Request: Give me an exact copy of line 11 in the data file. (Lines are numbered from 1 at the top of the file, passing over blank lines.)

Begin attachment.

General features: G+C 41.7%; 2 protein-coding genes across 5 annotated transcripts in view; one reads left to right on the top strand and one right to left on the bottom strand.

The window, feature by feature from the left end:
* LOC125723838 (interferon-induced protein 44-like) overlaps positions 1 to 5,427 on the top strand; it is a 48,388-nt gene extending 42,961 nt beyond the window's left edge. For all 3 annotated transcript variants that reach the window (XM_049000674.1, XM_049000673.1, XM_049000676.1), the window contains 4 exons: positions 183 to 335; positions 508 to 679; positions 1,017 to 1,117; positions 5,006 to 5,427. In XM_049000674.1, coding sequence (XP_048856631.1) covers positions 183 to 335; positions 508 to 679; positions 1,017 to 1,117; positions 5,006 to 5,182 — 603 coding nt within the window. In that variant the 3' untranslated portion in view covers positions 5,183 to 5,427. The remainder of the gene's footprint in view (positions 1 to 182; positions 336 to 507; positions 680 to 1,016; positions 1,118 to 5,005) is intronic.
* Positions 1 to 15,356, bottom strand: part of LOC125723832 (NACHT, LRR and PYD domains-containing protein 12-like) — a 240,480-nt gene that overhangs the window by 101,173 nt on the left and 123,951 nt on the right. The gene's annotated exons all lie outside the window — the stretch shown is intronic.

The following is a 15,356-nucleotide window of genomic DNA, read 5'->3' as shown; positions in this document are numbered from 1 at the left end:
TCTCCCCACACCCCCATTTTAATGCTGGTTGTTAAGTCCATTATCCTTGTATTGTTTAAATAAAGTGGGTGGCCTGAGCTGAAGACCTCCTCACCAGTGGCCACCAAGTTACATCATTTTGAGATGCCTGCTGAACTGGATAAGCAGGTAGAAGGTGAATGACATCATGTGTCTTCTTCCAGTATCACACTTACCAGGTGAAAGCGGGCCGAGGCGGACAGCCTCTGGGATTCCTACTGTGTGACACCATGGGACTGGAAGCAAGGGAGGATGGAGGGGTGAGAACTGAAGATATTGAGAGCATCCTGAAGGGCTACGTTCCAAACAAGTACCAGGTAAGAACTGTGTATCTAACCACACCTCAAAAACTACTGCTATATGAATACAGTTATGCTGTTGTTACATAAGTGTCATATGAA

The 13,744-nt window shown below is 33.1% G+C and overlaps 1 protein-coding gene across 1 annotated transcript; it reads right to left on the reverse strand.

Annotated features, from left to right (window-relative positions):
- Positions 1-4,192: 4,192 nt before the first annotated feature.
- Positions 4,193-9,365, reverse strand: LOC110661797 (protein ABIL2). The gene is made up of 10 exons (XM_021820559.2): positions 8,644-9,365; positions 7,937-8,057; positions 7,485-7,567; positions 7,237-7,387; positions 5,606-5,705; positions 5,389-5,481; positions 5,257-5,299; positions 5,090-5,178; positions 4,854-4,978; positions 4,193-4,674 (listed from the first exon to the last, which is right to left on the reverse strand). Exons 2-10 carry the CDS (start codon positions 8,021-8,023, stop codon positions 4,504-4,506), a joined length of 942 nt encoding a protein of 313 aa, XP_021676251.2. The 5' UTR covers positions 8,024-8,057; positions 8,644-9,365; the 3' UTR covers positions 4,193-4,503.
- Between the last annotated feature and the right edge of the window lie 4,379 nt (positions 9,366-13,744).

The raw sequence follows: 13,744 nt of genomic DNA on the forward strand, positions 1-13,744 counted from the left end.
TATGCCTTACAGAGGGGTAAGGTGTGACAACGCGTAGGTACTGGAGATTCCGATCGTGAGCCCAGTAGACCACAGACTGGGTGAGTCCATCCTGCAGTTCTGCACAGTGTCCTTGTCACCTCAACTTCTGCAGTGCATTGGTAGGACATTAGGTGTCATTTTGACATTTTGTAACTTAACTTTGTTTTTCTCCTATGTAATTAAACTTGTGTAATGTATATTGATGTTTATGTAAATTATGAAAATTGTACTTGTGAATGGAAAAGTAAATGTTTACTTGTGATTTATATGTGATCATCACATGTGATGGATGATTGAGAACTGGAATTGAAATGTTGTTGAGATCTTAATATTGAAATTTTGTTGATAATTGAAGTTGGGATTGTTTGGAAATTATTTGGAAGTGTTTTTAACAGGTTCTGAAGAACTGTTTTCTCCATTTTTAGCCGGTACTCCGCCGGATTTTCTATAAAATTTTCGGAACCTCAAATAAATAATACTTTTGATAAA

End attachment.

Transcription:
- Between the last annotated feature and the right edge of the window lie 4,379 nt (positions 9,366-13,744).